So Sesame Street is to introduce a character with autism. It’s clear the producers have good intentions — their goal is to educate children watching the show. But I am not one of those celebrating the news. The reason? I fear a repeat of the Rain Man effect.
People with autism face great challenges. I know this because I have lived with the condition for nearly 28 years. Some people with autism have trouble doing the most basic tasks while others, like me, face different challenges in the social sphere and in the area of mental health.
About one per cent of the general population in the western world have a form of autism, so it’s true that more awareness is hardly a bad thing. But representation in popular culture can be double-edged.
Years and years after Rain Man was in the cinemas (and you can’t deny that Dustin Hoffman and Tom Cruise were very good in that movie), people still talk to me about it when I mention that I have a form of autism. People think that having autism means that you are always good at counting cards. (I am not good at counting cards — please don’t bring me to a casino in a quest to hit the jackpot.)
This kind of pop culture representation can be very good for some people who are forced to inquire about a given condition. But it can perpetuate half-true stereotypes that take years and years to correct. Rain Man did this and now some people really think everyone with autism knows how to count cards.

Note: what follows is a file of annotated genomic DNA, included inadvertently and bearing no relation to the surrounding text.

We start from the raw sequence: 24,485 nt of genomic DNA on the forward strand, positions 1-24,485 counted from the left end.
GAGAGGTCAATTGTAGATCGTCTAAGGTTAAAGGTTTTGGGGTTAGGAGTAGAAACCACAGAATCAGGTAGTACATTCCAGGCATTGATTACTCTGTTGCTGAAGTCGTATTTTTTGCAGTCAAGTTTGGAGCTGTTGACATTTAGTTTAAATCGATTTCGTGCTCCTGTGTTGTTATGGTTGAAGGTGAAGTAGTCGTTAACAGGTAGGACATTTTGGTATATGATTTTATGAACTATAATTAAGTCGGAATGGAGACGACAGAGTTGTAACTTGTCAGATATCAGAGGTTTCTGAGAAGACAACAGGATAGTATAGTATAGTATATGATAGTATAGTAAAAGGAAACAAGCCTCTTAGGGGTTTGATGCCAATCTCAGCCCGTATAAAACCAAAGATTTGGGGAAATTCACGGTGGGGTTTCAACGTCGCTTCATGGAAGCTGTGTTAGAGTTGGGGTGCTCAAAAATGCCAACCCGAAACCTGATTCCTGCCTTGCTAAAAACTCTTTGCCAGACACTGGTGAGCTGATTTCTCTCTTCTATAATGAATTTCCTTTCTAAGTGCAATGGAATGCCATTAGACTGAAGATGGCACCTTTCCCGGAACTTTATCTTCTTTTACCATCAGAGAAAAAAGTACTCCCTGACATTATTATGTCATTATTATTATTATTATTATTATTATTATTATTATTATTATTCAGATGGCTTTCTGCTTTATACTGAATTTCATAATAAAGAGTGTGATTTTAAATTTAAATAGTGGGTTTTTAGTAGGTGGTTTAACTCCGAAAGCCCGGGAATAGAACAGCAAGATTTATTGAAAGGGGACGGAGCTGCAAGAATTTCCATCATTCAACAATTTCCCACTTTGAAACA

A big problem with the word ‘autism’ is that it is such an umbrella term. You have to be very careful in how you represent a character who is on the autistic spectrum.
My fear is that, especially in a context like Sesame Street, the character risks doing more harm than good for children with autism. You can have the best advisers in the world, but the trap of falling into stereotype is hard to avoid.
Rain Man did a lot of bad and only a little good for people in my generation. Sesame Street puppet may do the same for children with autism now.